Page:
I recently had a conversation with a close friend about places we have both traveled and the interesting observations we each took away from our travels. Eighteen years ago my friend had the wonderful privilege of vacationing in France. She found French culture romantic, relaxing and at times even dreamy. Parisians drank red wine in glass carafes with brunch, walked almost everywhere, frequented the Louvre and noshed on the most delicious breads, cheeses and pastries she had ever tasted. What was not to love?
My friend shared the following details: Shopping in the quaint French villages was fun and unique. As she and her mom shopped, especially in the smaller villages, she began to notice that the shop owners had some things in common. Almost all of them were friendly. Most of them had well-behaved dogs they brought to work each day. But more than seeing dogs obediently sitting inside every shop window, something else struck her about these shop owners. In all of the villages she roamed, every shop seemed to close for AT LEAST one hour every day.
Each day at lunch time they put signs in their windows, locked their doors and enjoyed an hour for lunch. Moreover, some of them closed for two or three hours. When she asked one of the shopkeepers about this, my friend was told she took at least an hour every day for lunch. She sometimes took a nap after eating–thus the two to three hour closure each day.
As someone who previously took maybe ten minutes to eat lunch while completing paperwork and listening to voicemails, this routine astounded me…yet also sounded completely WONDERFUL. As I have grown older and read more, I now know how little vacation time Americans takes. We also have longer workdays than most industrialized societies. But at what cost?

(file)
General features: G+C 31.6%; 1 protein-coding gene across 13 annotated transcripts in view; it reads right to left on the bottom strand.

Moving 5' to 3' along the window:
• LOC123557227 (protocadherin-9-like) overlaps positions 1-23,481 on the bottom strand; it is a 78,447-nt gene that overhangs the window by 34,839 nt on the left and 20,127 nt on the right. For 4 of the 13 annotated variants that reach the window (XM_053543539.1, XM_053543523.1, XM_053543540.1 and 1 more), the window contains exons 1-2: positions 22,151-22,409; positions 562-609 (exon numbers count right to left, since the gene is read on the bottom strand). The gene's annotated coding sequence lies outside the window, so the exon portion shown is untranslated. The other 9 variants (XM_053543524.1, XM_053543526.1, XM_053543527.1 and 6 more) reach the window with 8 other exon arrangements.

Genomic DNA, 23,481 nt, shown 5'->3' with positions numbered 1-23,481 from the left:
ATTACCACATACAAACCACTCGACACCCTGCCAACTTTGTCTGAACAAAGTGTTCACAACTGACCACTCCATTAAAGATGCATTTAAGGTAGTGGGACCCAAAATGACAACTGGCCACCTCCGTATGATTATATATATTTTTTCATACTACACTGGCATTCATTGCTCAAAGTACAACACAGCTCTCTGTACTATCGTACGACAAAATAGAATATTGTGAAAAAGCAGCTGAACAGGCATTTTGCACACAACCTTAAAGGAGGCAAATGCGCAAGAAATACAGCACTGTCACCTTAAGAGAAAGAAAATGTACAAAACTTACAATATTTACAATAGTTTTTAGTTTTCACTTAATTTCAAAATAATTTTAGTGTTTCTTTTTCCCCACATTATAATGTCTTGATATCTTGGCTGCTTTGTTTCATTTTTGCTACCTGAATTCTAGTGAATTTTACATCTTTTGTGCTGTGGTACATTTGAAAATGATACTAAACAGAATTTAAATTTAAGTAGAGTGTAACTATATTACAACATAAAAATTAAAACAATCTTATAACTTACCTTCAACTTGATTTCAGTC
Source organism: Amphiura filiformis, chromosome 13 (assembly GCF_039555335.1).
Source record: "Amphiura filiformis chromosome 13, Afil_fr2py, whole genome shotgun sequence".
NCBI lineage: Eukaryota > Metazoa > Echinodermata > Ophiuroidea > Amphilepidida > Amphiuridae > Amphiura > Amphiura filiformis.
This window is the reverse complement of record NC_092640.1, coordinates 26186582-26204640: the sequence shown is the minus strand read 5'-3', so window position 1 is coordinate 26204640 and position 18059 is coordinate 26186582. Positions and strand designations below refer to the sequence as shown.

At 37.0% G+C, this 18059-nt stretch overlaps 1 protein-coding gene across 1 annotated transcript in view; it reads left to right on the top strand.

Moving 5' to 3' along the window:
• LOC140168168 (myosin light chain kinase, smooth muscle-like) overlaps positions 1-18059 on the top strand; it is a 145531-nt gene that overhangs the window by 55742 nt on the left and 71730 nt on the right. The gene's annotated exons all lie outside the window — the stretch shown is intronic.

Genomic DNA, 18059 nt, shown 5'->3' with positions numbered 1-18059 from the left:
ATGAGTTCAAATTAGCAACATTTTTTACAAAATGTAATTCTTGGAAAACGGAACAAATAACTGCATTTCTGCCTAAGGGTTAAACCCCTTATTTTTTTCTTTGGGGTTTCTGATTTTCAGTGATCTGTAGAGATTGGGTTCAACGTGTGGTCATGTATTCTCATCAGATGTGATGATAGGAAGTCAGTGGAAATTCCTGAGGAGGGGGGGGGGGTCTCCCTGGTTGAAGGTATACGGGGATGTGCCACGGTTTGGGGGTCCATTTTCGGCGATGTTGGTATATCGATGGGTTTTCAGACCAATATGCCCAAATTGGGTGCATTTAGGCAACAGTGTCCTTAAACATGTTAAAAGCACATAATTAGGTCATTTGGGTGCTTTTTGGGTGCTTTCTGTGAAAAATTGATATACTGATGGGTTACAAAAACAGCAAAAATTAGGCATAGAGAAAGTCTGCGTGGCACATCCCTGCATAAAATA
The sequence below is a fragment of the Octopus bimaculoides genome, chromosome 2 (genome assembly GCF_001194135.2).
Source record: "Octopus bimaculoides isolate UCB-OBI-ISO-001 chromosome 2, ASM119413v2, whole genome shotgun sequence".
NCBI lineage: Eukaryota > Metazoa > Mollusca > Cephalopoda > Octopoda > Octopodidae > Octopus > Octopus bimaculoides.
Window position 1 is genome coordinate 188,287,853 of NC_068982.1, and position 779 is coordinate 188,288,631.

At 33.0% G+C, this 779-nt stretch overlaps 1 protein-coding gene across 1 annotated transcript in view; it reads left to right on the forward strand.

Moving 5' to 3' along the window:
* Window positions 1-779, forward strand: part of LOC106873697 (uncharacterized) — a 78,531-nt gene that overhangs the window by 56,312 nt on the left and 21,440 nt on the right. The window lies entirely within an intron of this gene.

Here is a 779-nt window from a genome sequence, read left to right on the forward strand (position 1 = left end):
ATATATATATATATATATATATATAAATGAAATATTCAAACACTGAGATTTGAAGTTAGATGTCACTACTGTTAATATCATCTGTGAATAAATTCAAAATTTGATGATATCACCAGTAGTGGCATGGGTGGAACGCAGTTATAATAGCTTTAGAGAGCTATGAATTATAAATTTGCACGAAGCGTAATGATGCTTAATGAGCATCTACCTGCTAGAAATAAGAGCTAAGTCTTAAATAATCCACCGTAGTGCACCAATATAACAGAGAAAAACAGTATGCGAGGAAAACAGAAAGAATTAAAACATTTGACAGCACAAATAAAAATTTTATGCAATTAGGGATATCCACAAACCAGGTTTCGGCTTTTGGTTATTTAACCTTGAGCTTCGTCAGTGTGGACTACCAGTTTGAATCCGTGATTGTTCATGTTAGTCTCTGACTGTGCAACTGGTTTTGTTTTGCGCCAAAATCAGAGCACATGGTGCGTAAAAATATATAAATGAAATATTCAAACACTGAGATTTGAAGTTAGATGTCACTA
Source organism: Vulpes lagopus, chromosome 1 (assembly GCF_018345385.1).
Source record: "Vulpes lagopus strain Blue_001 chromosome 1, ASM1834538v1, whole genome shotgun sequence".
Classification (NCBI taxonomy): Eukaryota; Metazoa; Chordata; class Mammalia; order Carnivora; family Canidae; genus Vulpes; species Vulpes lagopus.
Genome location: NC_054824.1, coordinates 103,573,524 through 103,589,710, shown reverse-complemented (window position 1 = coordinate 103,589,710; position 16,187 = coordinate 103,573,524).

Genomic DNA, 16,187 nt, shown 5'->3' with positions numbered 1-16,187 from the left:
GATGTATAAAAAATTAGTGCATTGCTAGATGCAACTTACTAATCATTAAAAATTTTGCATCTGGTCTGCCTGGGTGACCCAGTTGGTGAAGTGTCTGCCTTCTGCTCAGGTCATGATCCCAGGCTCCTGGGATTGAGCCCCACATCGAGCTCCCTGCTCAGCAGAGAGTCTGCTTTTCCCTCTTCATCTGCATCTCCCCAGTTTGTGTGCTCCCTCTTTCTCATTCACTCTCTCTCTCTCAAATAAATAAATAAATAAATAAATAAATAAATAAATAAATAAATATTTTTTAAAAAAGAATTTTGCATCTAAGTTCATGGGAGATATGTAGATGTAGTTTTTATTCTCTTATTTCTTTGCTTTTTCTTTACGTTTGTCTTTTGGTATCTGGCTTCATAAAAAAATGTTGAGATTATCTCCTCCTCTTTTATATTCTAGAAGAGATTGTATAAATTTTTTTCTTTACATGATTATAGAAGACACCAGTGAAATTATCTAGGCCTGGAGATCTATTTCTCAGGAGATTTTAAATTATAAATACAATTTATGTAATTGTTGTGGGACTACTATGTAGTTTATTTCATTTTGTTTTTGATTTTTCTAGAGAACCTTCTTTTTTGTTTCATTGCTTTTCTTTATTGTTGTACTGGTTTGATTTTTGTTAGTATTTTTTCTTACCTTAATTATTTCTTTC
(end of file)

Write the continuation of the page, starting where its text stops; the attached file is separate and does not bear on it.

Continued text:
Many of us feel stressed, overworked and “burned out.” We dream of island vacations, shorter work days and real lunch breaks. I recently had an executive friend who works long, demanding hours tell me that when he retires he is going to repeatedly run over his smartphone with his car and then backpack the Appalachian Trail.
Macro self-care such as island vacations, exercise, eating nutritious foods and spending regular time with supportive friends is helpful and reduces feelings of stress, anxiety, depression and burnout. But what if we focused more on micro self-care? I know we cannot all move to new countries where people work less and play more. But, what if we made small changes that over time resulted in a more centered, peaceful and energized life? What if we walked just 15 minutes each day? Journaled once a week? Or met a friend for dinner once a month?
I cannot help thinking that if we focused more on micro self-care—like the French– we would feel less dependent on macro self-care. When it comes to micro and macro self-care we should be doing things daily, weekly, monthly and yearly to nourish our minds, bodies and spirits.
If you are struggling with depression or anxiety or feeling stressed or burned out, a licensed mental health counselor can help you. An Orlando individual, couples, family or child therapist can provide the support and expertise you need to begin the journey to living your best life now. Please contact Life Enhancement Counseling Services today at 407-443-8862 to schedule an appointment.